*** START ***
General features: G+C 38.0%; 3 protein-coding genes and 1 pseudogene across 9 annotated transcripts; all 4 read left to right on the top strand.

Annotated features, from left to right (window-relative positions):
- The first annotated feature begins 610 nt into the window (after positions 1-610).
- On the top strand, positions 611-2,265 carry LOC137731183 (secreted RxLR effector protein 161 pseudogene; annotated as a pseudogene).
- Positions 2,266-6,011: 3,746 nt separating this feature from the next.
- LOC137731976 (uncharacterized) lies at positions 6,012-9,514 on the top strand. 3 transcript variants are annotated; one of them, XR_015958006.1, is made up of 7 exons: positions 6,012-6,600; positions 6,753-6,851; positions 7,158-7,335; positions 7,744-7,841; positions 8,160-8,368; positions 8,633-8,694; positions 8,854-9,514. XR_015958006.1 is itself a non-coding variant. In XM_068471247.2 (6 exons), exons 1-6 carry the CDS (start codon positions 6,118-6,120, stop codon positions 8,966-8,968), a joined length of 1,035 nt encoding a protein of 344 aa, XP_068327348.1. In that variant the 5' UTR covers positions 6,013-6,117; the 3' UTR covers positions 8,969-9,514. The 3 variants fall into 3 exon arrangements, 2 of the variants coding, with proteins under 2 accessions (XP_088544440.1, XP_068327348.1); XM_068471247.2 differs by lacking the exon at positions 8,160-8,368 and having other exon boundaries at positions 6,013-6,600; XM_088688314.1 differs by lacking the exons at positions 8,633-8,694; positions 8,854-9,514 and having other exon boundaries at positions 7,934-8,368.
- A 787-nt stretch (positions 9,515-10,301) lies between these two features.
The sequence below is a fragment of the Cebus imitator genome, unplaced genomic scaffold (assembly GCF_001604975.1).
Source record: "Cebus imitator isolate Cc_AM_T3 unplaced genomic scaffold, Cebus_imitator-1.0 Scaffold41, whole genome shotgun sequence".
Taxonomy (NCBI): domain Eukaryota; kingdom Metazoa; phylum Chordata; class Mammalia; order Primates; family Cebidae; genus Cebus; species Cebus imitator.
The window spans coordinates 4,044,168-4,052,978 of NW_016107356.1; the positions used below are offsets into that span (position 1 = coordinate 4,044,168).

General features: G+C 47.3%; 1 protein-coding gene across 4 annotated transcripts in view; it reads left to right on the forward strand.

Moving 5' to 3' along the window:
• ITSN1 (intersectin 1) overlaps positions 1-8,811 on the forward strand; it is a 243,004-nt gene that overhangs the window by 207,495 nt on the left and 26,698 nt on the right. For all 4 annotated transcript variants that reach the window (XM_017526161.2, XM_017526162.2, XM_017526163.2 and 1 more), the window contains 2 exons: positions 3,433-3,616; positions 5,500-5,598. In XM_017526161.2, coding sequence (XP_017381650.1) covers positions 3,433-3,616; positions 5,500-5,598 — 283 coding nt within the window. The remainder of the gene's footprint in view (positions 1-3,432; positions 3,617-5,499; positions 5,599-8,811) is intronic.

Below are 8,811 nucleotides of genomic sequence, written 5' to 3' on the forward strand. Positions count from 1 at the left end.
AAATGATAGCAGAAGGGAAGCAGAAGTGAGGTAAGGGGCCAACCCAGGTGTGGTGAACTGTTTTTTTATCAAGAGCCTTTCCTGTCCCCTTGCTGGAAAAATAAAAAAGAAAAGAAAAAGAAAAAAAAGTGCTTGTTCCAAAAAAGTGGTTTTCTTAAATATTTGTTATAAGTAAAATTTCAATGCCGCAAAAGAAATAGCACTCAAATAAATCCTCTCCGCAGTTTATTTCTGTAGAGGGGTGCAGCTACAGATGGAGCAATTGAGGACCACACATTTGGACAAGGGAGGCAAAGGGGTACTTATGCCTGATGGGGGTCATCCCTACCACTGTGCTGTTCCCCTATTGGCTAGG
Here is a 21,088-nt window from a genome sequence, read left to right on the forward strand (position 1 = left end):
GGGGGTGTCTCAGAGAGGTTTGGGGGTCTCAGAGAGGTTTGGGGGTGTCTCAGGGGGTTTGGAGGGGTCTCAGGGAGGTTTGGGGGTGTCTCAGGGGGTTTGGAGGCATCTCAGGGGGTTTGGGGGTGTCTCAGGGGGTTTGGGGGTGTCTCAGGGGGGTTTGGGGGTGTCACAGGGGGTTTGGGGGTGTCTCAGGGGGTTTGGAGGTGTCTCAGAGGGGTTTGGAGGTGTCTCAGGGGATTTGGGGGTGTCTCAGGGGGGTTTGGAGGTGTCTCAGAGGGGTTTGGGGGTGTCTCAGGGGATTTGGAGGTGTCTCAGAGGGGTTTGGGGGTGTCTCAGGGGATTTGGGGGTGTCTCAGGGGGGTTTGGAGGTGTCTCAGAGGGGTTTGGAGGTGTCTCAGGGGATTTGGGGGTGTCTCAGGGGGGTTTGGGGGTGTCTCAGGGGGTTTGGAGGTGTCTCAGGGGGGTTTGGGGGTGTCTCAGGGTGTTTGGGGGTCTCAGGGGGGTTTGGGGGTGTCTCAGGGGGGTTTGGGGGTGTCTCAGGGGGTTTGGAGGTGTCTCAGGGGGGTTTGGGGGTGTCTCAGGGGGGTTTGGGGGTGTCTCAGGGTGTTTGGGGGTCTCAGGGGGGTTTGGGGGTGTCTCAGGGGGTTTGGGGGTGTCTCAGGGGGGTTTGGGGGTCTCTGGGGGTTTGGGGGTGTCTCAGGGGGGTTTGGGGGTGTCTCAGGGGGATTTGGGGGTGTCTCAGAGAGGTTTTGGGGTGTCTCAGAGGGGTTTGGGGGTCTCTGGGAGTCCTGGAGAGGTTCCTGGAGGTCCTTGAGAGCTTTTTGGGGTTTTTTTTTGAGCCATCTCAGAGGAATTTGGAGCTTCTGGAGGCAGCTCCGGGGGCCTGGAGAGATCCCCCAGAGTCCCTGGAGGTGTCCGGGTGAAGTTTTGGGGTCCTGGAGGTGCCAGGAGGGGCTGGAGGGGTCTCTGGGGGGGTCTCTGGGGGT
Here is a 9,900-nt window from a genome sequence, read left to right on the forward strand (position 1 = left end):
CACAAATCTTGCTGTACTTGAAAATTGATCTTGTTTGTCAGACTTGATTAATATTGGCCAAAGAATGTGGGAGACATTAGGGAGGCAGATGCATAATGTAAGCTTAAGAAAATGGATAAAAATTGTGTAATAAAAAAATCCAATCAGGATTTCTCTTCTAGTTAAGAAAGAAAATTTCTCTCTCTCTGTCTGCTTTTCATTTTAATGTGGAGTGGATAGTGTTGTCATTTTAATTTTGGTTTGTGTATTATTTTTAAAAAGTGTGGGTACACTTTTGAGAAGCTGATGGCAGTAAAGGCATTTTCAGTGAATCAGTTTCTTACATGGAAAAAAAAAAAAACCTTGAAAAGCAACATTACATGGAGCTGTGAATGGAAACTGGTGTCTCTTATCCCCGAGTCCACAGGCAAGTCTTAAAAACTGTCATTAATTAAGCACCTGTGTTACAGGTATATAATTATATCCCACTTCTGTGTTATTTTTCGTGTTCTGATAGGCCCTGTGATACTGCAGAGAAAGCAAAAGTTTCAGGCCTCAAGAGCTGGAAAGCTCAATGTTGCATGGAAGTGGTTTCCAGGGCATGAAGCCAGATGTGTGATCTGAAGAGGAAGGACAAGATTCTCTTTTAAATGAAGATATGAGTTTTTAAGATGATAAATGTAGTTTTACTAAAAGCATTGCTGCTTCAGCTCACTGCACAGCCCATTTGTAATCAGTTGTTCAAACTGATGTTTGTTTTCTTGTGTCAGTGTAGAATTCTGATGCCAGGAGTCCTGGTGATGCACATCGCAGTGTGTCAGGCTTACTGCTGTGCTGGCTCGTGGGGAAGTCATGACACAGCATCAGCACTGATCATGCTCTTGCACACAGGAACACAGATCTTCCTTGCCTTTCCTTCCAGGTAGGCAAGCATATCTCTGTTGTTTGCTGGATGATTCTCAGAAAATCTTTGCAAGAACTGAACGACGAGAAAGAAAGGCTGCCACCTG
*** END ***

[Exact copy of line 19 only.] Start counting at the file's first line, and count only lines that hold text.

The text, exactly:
Here is a 9,900-nt window from a genome sequence, read left to right on the forward strand (position 1 = left end):